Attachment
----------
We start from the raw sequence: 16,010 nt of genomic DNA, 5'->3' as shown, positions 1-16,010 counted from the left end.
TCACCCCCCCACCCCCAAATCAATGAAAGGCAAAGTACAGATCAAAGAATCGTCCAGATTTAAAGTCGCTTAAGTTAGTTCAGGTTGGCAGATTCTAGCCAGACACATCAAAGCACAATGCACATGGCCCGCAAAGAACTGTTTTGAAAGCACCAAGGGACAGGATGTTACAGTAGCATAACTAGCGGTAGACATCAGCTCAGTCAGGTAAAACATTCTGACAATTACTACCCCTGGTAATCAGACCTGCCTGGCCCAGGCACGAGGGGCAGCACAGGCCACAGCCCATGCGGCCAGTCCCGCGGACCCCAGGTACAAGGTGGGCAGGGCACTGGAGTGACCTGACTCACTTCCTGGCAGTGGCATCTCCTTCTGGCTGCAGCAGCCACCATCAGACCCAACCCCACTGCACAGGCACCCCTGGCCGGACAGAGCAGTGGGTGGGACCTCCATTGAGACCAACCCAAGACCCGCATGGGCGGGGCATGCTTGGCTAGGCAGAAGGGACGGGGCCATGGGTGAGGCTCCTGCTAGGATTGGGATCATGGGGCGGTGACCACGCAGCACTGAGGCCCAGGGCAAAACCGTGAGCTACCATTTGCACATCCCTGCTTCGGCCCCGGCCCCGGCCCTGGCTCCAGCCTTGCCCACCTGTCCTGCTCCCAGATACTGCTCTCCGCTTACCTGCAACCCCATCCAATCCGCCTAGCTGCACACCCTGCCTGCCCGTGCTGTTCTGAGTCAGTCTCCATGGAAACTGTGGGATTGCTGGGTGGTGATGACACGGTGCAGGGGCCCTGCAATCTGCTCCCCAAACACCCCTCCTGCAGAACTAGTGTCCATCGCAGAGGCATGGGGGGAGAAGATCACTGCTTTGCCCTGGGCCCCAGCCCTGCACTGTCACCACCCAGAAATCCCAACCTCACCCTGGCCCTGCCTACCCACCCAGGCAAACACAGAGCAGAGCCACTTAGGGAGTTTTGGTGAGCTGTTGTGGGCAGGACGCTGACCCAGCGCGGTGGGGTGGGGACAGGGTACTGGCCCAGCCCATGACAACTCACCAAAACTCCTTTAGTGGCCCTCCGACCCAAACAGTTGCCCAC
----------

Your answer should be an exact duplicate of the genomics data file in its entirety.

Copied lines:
We start from the raw sequence: 16,010 nt of genomic DNA, 5'->3' as shown, positions 1-16,010 counted from the left end.
TCACCCCCCCACCCCCAAATCAATGAAAGGCAAAGTACAGATCAAAGAATCGTCCAGATTTAAAGTCGCTTAAGTTAGTTCAGGTTGGCAGATTCTAGCCAGACACATCAAAGCACAATGCACATGGCCCGCAAAGAACTGTTTTGAAAGCACCAAGGGACAGGATGTTACAGTAGCATAACTAGCGGTAGACATCAGCTCAGTCAGGTAAAACATTCTGACAATTACTACCCCTGGTAATCAGACCTGCCTGGCCCAGGCACGAGGGGCAGCACAGGCCACAGCCCATGCGGCCAGTCCCGCGGACCCCAGGTACAAGGTGGGCAGGGCACTGGAGTGACCTGACTCACTTCCTGGCAGTGGCATCTCCTTCTGGCTGCAGCAGCCACCATCAGACCCAACCCCACTGCACAGGCACCCCTGGCCGGACAGAGCAGTGGGTGGGACCTCCATTGAGACCAACCCAAGACCCGCATGGGCGGGGCATGCTTGGCTAGGCAGAAGGGACGGGGCCATGGGTGAGGCTCCTGCTAGGATTGGGATCATGGGGCGGTGACCACGCAGCACTGAGGCCCAGGGCAAAACCGTGAGCTACCATTTGCACATCCCTGCTTCGGCCCCGGCCCCGGCCCTGGCTCCAGCCTTGCCCACCTGTCCTGCTCCCAGATACTGCTCTCCGCTTACCTGCAACCCCATCCAATCCGCCTAGCTGCACACCCTGCCTGCCCGTGCTGTTCTGAGTCAGTCTCCATGGAAACTGTGGGATTGCTGGGTGGTGATGACACGGTGCAGGGGCCCTGCAATCTGCTCCCCAAACACCCCTCCTGCAGAACTAGTGTCCATCGCAGAGGCATGGGGGGAGAAGATCACTGCTTTGCCCTGGGCCCCAGCCCTGCACTGTCACCACCCAGAAATCCCAACCTCACCCTGGCCCTGCCTACCCACCCAGGCAAACACAGAGCAGAGCCACTTAGGGAGTTTTGGTGAGCTGTTGTGGGCAGGACGCTGACCCAGCGCGGTGGGGTGGGGACAGGGTACTGGCCCAGCCCATGACAACTCACCAAAACTCCTTTAGTGGCCCTCCGACCCAAACAGTTGCCCAC